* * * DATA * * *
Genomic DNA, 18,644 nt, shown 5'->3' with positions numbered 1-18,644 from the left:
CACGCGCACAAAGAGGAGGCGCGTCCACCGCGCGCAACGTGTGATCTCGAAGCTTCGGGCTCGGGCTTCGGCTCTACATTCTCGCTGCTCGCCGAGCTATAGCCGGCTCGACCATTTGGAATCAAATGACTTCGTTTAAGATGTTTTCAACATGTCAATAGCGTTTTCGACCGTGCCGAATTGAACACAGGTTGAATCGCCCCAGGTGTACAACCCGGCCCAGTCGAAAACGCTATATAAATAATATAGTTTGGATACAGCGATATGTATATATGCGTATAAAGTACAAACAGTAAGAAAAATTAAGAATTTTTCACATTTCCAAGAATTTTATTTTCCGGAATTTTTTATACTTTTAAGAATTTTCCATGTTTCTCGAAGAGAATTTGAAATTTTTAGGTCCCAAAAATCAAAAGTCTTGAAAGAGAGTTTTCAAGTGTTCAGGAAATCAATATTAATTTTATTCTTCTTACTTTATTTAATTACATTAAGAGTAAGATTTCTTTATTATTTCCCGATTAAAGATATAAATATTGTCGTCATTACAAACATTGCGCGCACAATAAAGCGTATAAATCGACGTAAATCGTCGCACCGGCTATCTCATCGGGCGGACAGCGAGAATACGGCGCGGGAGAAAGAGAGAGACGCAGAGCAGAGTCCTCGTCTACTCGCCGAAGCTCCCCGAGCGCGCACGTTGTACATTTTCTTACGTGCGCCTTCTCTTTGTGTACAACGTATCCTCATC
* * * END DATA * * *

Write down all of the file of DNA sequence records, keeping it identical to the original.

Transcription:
Genomic DNA, 18,644 nt, shown 5'->3' with positions numbered 1-18,644 from the left:
CACGCGCACAAAGAGGAGGCGCGTCCACCGCGCGCAACGTGTGATCTCGAAGCTTCGGGCTCGGGCTTCGGCTCTACATTCTCGCTGCTCGCCGAGCTATAGCCGGCTCGACCATTTGGAATCAAATGACTTCGTTTAAGATGTTTTCAACATGTCAATAGCGTTTTCGACCGTGCCGAATTGAACACAGGTTGAATCGCCCCAGGTGTACAACCCGGCCCAGTCGAAAACGCTATATAAATAATATAGTTTGGATACAGCGATATGTATATATGCGTATAAAGTACAAACAGTAAGAAAAATTAAGAATTTTTCACATTTCCAAGAATTTTATTTTCCGGAATTTTTTATACTTTTAAGAATTTTCCATGTTTCTCGAAGAGAATTTGAAATTTTTAGGTCCCAAAAATCAAAAGTCTTGAAAGAGAGTTTTCAAGTGTTCAGGAAATCAATATTAATTTTATTCTTCTTACTTTATTTAATTACATTAAGAGTAAGATTTCTTTATTATTTCCCGATTAAAGATATAAATATTGTCGTCATTACAAACATTGCGCGCACAATAAAGCGTATAAATCGACGTAAATCGTCGCACCGGCTATCTCATCGGGCGGACAGCGAGAATACGGCGCGGGAGAAAGAGAGAGACGCAGAGCAGAGTCCTCGTCTACTCGCCGAAGCTCCCCGAGCGCGCACGTTGTACATTTTCTTACGTGCGCCTTCTCTTTGTGTACAACGTATCCTCATC